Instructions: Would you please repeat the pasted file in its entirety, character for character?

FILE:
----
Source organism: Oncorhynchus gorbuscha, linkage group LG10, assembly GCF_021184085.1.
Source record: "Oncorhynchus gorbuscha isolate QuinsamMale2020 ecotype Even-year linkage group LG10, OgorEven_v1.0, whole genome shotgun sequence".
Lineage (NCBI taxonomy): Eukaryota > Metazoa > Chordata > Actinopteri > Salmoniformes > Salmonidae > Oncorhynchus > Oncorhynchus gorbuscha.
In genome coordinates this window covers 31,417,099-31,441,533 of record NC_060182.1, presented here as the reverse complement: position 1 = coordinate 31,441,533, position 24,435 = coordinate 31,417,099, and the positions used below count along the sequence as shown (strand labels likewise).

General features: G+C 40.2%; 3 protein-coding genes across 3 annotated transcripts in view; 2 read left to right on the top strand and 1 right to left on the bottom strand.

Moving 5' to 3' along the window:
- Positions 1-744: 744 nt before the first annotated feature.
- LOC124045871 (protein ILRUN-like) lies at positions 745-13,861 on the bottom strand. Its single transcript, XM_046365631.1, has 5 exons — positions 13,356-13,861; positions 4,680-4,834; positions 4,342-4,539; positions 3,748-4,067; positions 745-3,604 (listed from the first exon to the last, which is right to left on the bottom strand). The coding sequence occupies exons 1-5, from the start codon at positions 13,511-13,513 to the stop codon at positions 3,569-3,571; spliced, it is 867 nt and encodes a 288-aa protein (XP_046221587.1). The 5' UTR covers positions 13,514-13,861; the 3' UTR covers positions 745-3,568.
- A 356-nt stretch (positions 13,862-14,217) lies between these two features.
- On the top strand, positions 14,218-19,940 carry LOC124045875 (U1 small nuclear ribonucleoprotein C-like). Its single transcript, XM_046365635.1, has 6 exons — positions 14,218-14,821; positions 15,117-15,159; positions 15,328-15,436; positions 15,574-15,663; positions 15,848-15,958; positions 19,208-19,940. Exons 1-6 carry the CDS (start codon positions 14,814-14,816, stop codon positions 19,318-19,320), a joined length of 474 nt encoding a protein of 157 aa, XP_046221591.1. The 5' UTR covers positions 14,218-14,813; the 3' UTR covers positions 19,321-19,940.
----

Source organism: Oncorhynchus gorbuscha, linkage group LG10, assembly GCF_021184085.1.
Source record: "Oncorhynchus gorbuscha isolate QuinsamMale2020 ecotype Even-year linkage group LG10, OgorEven_v1.0, whole genome shotgun sequence".
Lineage (NCBI taxonomy): Eukaryota > Metazoa > Chordata > Actinopteri > Salmoniformes > Salmonidae > Oncorhynchus > Oncorhynchus gorbuscha.
In genome coordinates this window covers 31,417,099-31,441,533 of record NC_060182.1, presented here as the reverse complement: position 1 = coordinate 31,441,533, position 24,435 = coordinate 31,417,099, and the positions used below count along the sequence as shown (strand labels likewise).

General features: G+C 40.2%; 3 protein-coding genes across 3 annotated transcripts in view; 2 read left to right on the top strand and 1 right to left on the bottom strand.

Moving 5' to 3' along the window:
- Positions 1-744: 744 nt before the first annotated feature.
- LOC124045871 (protein ILRUN-like) lies at positions 745-13,861 on the bottom strand. Its single transcript, XM_046365631.1, has 5 exons — positions 13,356-13,861; positions 4,680-4,834; positions 4,342-4,539; positions 3,748-4,067; positions 745-3,604 (listed from the first exon to the last, which is right to left on the bottom strand). The coding sequence occupies exons 1-5, from the start codon at positions 13,511-13,513 to the stop codon at positions 3,569-3,571; spliced, it is 867 nt and encodes a 288-aa protein (XP_046221587.1). The 5' UTR covers positions 13,514-13,861; the 3' UTR covers positions 745-3,568.
- A 356-nt stretch (positions 13,862-14,217) lies between these two features.
- On the top strand, positions 14,218-19,940 carry LOC124045875 (U1 small nuclear ribonucleoprotein C-like). Its single transcript, XM_046365635.1, has 6 exons — positions 14,218-14,821; positions 15,117-15,159; positions 15,328-15,436; positions 15,574-15,663; positions 15,848-15,958; positions 19,208-19,940. Exons 1-6 carry the CDS (start codon positions 14,814-14,816, stop codon positions 19,318-19,320), a joined length of 474 nt encoding a protein of 157 aa, XP_046221591.1. The 5' UTR covers positions 14,218-14,813; the 3' UTR covers positions 19,321-19,940.